Excerpt: “To move beyond a guess, a selection system must be built on a sound scientific foundation. In buying a house, you may not need to know how to lay a foundation, but you must be able to tell whether the house’s foundation is solid. Often, human resources managers are asked to adopt selection systems; this chapter provides the tools needed to determine if a selection system or procedure rests on solid footings. There are two major elements to building a sound foundation with respect to recruitment and selection. First, the system must be based on solid empirical support. Human resources personnel must be able to demonstrate the reliability and validity of their selection systems. Second, any selection system must operate within a legal context.”
How to Choose the Right Person for the Right Job Every Time
By Lori Davila, Louise Kursmark
196 pages, McGraw-Hill Companies (2005)
A practical guide to behavioural interviewing, this book is most useful for its list of 401 interview questions.
The questions are grouped by competencies, the list of which is remarkably comprehensive. From adaptability, analysis, assertiveness, attention to detail, through to time management, tolerance for stress, versatility, work standards and written communication, each competency is accompanied by sample questions. This format not only helps a manager put together a template of interview questions, it also helps the hiring manager identify all the competencies required for each position.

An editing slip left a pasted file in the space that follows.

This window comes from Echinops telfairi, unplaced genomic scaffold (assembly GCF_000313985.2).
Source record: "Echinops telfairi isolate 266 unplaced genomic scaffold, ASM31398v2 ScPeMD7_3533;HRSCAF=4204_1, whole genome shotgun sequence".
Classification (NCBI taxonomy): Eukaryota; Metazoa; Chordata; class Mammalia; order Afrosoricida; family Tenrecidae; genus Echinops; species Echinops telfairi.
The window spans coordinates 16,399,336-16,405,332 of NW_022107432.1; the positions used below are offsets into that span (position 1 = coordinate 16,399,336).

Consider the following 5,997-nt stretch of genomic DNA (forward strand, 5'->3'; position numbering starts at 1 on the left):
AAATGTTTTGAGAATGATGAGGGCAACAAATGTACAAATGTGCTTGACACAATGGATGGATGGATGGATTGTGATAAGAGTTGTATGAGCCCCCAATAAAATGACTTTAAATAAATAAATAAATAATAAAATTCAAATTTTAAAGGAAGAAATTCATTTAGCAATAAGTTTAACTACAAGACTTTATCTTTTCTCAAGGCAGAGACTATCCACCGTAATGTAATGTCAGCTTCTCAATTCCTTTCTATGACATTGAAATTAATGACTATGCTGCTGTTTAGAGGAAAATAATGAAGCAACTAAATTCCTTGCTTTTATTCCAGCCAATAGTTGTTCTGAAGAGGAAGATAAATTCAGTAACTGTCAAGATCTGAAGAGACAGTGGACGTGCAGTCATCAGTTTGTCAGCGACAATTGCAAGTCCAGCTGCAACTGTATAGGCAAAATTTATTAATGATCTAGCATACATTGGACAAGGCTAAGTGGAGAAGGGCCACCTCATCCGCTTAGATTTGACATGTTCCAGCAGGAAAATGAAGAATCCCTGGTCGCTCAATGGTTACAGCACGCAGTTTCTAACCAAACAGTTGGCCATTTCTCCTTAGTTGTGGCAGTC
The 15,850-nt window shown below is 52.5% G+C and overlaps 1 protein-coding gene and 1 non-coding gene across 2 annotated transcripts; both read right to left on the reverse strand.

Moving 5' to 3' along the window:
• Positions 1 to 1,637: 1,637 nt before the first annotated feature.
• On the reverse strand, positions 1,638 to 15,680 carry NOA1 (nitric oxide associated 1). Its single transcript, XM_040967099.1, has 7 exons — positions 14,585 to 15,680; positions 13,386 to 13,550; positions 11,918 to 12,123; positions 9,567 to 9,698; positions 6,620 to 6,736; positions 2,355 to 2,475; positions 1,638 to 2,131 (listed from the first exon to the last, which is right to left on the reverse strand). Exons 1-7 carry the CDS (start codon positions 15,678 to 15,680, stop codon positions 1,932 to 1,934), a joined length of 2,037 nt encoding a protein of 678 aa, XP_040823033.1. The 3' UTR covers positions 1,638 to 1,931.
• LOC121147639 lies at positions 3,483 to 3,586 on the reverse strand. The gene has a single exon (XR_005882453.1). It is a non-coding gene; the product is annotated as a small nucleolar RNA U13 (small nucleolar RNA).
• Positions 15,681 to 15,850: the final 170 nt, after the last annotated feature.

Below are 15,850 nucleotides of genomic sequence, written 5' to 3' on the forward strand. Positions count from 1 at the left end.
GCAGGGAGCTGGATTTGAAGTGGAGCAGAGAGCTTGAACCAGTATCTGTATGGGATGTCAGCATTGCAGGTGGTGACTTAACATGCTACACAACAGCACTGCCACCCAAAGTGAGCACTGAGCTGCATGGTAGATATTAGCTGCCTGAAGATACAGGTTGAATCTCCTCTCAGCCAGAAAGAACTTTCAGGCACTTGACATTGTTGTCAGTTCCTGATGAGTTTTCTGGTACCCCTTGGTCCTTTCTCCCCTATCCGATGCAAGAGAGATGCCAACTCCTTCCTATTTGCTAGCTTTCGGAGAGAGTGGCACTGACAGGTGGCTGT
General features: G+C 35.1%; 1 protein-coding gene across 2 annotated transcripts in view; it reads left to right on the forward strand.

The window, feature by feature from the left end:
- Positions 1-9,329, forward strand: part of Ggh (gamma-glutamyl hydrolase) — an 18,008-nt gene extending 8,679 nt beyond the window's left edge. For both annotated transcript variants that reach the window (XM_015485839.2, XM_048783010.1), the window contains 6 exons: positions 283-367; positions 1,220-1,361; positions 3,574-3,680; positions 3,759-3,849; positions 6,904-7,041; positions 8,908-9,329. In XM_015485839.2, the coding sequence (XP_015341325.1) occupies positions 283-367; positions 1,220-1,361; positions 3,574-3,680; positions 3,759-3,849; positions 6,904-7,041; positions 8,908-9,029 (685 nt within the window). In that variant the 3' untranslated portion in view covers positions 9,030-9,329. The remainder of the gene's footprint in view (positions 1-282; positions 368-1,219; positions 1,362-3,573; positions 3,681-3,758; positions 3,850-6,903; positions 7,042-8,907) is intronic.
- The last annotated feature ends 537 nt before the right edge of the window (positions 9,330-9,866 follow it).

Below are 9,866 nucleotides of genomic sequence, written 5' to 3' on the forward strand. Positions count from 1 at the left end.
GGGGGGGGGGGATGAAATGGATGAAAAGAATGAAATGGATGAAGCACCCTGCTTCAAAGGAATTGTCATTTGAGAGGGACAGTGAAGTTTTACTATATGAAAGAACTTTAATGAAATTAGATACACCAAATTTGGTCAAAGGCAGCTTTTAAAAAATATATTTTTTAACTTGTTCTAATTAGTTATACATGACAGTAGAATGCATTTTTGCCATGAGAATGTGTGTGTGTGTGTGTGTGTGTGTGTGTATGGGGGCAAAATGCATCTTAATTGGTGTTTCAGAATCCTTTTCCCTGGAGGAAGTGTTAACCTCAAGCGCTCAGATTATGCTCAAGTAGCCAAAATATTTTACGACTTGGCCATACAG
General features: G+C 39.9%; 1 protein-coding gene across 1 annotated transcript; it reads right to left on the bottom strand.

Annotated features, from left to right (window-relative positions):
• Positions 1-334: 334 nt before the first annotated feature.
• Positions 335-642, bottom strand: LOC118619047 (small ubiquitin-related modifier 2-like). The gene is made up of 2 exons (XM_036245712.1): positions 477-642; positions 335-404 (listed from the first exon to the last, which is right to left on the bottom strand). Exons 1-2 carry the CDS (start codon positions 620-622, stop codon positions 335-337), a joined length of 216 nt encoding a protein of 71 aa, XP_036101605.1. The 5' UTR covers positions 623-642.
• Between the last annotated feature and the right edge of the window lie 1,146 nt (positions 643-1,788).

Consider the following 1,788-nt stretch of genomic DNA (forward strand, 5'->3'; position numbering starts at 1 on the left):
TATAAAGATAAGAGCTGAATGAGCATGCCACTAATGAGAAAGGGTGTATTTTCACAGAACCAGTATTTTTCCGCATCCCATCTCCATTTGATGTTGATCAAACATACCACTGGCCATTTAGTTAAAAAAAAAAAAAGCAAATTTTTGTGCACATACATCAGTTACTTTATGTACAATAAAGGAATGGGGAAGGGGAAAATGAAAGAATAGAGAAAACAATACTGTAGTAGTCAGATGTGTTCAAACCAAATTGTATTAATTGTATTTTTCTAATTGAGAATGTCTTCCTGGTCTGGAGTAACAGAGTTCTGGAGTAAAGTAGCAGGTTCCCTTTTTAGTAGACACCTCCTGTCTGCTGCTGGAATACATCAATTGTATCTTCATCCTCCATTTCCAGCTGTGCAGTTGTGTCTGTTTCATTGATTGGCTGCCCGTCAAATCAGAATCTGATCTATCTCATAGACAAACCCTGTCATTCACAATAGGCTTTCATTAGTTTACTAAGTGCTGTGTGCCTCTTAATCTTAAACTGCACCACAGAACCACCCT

The book is most useful for managers doing interviewing, as it lays out the difference between behavioural interviewing and situational or traditional interviewing.
A chapter on legal guidelines around interviewing identifies illegal questions and suggests legal alternatives. Although this list of illegal and legal questions would need modification to reflect Canadian laws, it’ll easily prove useful as a handy table of what, and what not, to ask.
Excerpt: “‘Red flag’ items deserve further investigation but should not automatically disqualify a candidate. As resumé writers, we have daily proof that many individuals do a poor job of writing their own resumés. When they are interviewed by a professional who can draw out their expertise, most are able to share impressive results, powerful SAR (situation, action, results) stories, and strong qualification. Yet many don’t get the opportunity to share their expertise because their resumés do a poor job of representing them to hiring authorities. Because you are in the business of finding good people for your company, you should train your screeners to do their utmost to screen candidates into rather than out of the selection process.”
An Introduction to the Canadian Labour Market
By Helmar Drost and H. Richard Hird
361 pages, Nelson (Second Edition, 2006)
A textbook on the economic issues underlying labour, this book covers both the macro trends and the microeconomic analysis of the labour market.
The first of the book’s three parts covers the basics: market mechanisms such as demand, supply, price determination and elasticity and institutional aspects such as labour standards and union representation.
The second part examines the broad trends in the Canadian labour market including the changing dimensions of the labour force, the growth of the service economy and non-standard employment and the characteristics of unemployment in Canada.